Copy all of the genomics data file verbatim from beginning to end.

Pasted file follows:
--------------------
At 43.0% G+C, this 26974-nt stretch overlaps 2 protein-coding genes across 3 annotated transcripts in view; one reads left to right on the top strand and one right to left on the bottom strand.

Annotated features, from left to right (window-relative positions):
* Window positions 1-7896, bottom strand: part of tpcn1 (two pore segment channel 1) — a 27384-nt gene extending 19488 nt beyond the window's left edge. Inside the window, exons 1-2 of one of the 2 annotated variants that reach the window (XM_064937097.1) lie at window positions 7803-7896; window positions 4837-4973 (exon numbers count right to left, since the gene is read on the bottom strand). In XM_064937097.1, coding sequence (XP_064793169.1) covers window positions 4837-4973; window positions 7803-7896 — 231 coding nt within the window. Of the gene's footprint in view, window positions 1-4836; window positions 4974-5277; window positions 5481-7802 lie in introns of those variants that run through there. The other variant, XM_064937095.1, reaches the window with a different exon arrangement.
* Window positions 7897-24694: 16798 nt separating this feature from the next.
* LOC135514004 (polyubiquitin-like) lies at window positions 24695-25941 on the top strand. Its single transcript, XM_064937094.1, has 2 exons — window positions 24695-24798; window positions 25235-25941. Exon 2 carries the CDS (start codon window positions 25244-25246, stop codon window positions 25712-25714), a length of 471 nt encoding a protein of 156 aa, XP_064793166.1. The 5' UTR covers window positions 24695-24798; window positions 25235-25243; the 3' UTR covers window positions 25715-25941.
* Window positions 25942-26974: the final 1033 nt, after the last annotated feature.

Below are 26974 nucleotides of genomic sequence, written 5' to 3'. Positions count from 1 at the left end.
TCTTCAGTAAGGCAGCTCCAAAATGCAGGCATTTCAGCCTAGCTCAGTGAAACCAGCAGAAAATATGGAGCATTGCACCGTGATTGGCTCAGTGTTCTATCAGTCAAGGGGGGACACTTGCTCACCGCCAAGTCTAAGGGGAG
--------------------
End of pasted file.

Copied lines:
At 43.0% G+C, this 26974-nt stretch overlaps 2 protein-coding genes across 3 annotated transcripts in view; one reads left to right on the top strand and one right to left on the bottom strand.

Annotated features, from left to right (window-relative positions):
* Window positions 1-7896, bottom strand: part of tpcn1 (two pore segment channel 1) — a 27384-nt gene extending 19488 nt beyond the window's left edge. Inside the window, exons 1-2 of one of the 2 annotated variants that reach the window (XM_064937097.1) lie at window positions 7803-7896; window positions 4837-4973 (exon numbers count right to left, since the gene is read on the bottom strand). In XM_064937097.1, coding sequence (XP_064793169.1) covers window positions 4837-4973; window positions 7803-7896 — 231 coding nt within the window. Of the gene's footprint in view, window positions 1-4836; window positions 4974-5277; window positions 5481-7802 lie in introns of those variants that run through there. The other variant, XM_064937095.1, reaches the window with a different exon arrangement.
* Window positions 7897-24694: 16798 nt separating this feature from the next.
* LOC135514004 (polyubiquitin-like) lies at window positions 24695-25941 on the top strand. Its single transcript, XM_064937094.1, has 2 exons — window positions 24695-24798; window positions 25235-25941. Exon 2 carries the CDS (start codon window positions 25244-25246, stop codon window positions 25712-25714), a length of 471 nt encoding a protein of 156 aa, XP_064793166.1. The 5' UTR covers window positions 24695-24798; window positions 25235-25243; the 3' UTR covers window positions 25715-25941.
* Window positions 25942-26974: the final 1033 nt, after the last annotated feature.

Below are 26974 nucleotides of genomic sequence, written 5' to 3'. Positions count from 1 at the left end.
TCTTCAGTAAGGCAGCTCCAAAATGCAGGCATTTCAGCCTAGCTCAGTGAAACCAGCAGAAAATATGGAGCATTGCACCGTGATTGGCTCAGTGTTCTATCAGTCAAGGGGGGACACTTGCTCACCGCCAAGTCTAAGGGGAG